by ABC6 Chief Political Reporter Mark Curtis
(Providence, Rhode Island) – The big East Coast political news on Friday was the FBI, IRS and others raiding the home and State House office of Rhode Island House Speaker Gordon Fox (D). It may be the smallest state, but has had its share of political scandals over the years. So this week we look at a host of political shenanigans – big and small – that have made headlines over the years, here and elsewhere:
"Fox Guarding the State House" – Saturday Gordon Fox announced his resignation as Rhode Island House Speaker, the most powerful political office in the state. Fox has not been charged with any crime, nor have investigators said exactly what they are looking for. But, with the IRS involved, you know they are probably looking into money that Uncle Sam sent to the Ocean State. I was there as FBI and IRS agents hauled box after box of records out of his house and office (photo above). Stay tuned, as this story is still developing.
"Massachusetts Hat Trick" – Our neighbors to the north and east have seen their share of scandal. In 2009 Massachusetts House Speaker Sal DiMasi resigned and was later indicted and convicted on federal corruption charges. That made him the third straight House Speaker from the Bay State to leave office amid criminal allegations. Massachusetts is hockey country, so the three-and-out House Speakers constitute a political hat trick of sorts!
"Illinois Foursome!" – We all know about the legendary political corruption in Chicago where voting by dead people led to the coining of the phrase, "Vote early; and vote often!" Back-to-back Illinois Governors George Ryan and Rod Blagojevich were sent to prison this century. They joined former Governors Otto Kerner and Dan Walker who went to prison in the 1960s and 70s. That means four of the past seven Illinois Governors wound up behind bars. Wow!
"American Hustle" - One of this year's Best Picture nominees at the Oscars, was a fictionalized account of the "Abscam" scandal of the 1980s. That bribery case forced a boatload of public officials to resign or go to prison, including one U.S. Senator and six members of the U.S. House. Among the more colorful lawmakers who did not take the bait were longtime Rep. John Murtha (D-PA) who told the undercover agents trying to bribe him, "I'm not interested, I'm sorry." Sen. Larry Pressler (R-SD) went so far as to tell the bribers, "Wait a minute, what you are suggesting may be illegal." Pressler even reported the bribe attempt to the FBI. The moral is, they are not all crooked and corrupt!
"Pennsylvania Six Pack" – In 2012, six members of the Pennsylvania General Assembly were convicted on various charges, along with two of their staff members. It was called, "Bonusgate" and involved paying state employees to work on their campaigns, and giving them bonuses paid out of tax dollars. I mean it is one thing to pay people bribes of out your own pocket, but using taxpayer funds to pay the "bonuses" was even more galling.
"Nip and Tuck" – One of my favorite stories involves former Georgia School Superintendent Linda Schrenko (R) who was running for Governor. She stole $600,000 of money set aside for special educational programs, and used some of that money for plastic surgery on her face. Voters saw through her mask. She was not elected Governor and went to prison instead.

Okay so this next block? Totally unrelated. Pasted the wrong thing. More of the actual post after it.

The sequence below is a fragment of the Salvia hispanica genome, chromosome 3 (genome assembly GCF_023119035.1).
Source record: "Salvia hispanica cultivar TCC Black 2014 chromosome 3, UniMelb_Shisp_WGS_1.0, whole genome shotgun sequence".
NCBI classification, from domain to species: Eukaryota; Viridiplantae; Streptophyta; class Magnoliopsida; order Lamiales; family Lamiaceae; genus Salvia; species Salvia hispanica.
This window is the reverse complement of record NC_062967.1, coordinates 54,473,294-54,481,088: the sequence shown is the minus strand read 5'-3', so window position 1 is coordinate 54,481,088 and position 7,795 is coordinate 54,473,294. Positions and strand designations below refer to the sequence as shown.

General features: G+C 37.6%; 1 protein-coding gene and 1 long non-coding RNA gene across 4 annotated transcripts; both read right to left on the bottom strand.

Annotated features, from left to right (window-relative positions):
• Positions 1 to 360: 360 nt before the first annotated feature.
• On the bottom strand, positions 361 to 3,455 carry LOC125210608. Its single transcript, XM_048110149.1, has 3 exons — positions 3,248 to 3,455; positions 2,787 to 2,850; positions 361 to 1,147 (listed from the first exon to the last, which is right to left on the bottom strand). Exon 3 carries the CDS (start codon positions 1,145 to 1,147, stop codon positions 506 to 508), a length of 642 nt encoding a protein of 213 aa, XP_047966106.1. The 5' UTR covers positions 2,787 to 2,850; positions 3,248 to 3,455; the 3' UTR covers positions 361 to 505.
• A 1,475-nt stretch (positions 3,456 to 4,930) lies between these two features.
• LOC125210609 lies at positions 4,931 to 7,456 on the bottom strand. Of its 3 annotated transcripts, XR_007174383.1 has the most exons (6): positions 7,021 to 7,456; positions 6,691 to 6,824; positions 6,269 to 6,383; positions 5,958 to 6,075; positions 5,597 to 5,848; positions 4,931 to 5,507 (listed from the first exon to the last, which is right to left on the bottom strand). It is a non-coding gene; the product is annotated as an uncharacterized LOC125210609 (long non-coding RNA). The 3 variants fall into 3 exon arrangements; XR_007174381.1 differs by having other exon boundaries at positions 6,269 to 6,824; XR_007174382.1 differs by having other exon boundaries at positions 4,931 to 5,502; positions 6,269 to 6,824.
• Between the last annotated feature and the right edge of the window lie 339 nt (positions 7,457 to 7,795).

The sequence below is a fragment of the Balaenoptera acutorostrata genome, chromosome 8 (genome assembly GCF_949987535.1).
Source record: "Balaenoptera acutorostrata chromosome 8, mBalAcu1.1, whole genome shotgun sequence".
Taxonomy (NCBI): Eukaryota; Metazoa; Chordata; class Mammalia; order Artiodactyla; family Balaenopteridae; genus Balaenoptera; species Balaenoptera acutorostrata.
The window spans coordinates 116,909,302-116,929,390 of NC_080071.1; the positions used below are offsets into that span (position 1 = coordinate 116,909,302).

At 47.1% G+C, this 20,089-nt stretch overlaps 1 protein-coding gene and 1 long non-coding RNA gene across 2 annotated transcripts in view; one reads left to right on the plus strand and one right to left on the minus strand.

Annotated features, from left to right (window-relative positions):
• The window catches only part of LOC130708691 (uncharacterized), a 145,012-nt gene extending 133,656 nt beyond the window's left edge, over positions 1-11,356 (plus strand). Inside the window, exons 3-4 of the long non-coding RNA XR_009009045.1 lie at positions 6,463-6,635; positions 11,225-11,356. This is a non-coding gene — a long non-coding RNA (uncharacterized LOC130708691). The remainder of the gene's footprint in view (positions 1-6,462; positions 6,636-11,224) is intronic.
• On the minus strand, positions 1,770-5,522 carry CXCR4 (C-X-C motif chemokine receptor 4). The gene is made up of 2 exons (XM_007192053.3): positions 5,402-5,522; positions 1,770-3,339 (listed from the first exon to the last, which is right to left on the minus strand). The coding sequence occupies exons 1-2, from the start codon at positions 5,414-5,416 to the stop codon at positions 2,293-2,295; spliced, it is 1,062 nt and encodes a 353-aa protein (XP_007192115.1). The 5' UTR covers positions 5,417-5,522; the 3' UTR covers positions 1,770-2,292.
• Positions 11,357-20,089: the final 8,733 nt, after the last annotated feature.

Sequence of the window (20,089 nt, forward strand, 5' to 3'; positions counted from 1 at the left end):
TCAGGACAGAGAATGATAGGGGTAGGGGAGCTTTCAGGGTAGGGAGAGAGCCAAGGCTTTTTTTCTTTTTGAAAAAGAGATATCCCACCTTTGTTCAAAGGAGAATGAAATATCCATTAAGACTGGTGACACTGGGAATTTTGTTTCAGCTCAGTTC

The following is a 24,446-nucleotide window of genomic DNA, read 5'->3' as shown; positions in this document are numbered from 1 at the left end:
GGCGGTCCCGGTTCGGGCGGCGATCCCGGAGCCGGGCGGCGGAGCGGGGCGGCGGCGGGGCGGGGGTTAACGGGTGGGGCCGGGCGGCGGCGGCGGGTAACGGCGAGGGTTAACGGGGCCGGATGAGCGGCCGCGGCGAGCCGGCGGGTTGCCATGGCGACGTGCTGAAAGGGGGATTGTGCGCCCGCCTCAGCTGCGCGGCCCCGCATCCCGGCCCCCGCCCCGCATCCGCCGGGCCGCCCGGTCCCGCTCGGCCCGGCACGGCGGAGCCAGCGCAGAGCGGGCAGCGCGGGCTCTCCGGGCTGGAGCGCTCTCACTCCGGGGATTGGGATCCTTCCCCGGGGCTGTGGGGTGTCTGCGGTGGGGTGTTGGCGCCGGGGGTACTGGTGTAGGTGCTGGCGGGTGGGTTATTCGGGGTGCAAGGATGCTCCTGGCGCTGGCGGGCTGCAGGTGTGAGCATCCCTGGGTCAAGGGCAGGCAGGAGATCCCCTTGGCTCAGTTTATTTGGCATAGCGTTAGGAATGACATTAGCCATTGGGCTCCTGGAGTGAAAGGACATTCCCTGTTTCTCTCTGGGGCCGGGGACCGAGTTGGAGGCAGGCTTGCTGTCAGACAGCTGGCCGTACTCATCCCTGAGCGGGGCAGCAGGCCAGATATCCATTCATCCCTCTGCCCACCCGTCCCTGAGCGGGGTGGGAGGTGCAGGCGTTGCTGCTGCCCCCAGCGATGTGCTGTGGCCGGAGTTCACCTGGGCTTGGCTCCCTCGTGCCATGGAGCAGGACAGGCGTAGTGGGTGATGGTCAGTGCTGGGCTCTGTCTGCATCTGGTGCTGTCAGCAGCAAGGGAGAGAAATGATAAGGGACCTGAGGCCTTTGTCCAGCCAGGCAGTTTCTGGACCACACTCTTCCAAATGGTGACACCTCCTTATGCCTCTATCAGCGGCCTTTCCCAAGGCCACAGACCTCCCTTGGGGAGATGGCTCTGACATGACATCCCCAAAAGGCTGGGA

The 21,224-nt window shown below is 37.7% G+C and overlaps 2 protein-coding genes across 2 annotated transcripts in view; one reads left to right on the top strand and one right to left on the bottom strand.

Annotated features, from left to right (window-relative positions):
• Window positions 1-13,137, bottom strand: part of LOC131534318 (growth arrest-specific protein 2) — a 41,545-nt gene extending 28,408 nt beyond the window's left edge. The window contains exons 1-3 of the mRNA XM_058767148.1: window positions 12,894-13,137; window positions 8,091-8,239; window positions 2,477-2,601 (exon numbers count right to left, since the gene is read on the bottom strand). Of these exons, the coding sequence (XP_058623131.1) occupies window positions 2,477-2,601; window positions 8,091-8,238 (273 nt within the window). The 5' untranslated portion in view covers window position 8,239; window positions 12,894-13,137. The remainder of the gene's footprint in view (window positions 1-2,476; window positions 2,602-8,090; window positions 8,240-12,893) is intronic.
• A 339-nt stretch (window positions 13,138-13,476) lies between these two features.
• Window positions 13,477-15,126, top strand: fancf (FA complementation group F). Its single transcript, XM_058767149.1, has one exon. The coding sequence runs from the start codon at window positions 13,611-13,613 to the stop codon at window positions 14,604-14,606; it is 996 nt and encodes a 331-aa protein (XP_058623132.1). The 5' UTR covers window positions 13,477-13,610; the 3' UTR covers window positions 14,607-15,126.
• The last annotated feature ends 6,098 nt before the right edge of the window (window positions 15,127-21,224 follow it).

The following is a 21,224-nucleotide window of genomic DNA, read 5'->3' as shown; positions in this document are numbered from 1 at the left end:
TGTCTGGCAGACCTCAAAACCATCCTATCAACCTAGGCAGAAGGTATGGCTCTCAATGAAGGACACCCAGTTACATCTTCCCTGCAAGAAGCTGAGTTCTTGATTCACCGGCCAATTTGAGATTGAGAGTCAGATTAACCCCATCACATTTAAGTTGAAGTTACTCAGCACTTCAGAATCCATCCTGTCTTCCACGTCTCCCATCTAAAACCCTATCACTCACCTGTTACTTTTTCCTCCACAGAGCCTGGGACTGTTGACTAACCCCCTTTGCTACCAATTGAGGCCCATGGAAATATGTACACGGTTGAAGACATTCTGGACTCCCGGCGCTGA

"Weird California" – The most populous state has had its fair share of political misdeeds, too, but often with a unique twist. One of my favorites was married State Rep. Michael Duvall (R-CA), who ran on a conservative, family values platform. Duvall, who was apparently not aware there was a live microphone nearby, was bragging to a colleague about two affairs he was having. While a cable TV audience was tuning in he said of one of his mistresses, "So, I am getting into spanking her. Yeah, I like it. I like spanking her. She goes, 'I know you like spanking me.' I said, 'Yeah! Because you're such a bad girl!'" When the quotes went public, Duvall was toast!
"Clinton-esque!" – As the above example shows, some political scandals are not about money or bribes, but rather lust. President Clinton survived impeachment after perjuring himself before for Federal Judge about an affair he had with White House intern Monica Lewinsky. His infamous quote to the public was, "I did not have sexual relations with that woman, Miss Lewinsky. I never told anybody to lie, not a single time. Never!" Clinton survived his impeachment, but late night comedians made sure he'd never live down the scandal. Fifteen years later, the jokes live on.
"Watergate" – Certainly the grand daddy of all political scandals was Watergate, which forced President Nixon to resign from office before he was to be impeached. Nixon - speaking before a convention of newspaper editors - probably delivered his most famous quote about the Watergate investigation, "…I welcome this kind of examination, because people have got to know whether or not their President is a crook. Well, I am not a crook." It's fascinating to note that politicians are often able to rebuild their careers and reputations after scandal, and Clinton and Nixon are two prime examples of that. Both became elder statesmen and hardly faded away.
There are too many federal, state and local scandals to mention here. What are your favorites? Let me know by clicking the comment button at www.MarkCurtisMedia.com.
© 2014 Mark Curtis Media, LLC.
Photo courtesy: WLNE-TV ABC6 News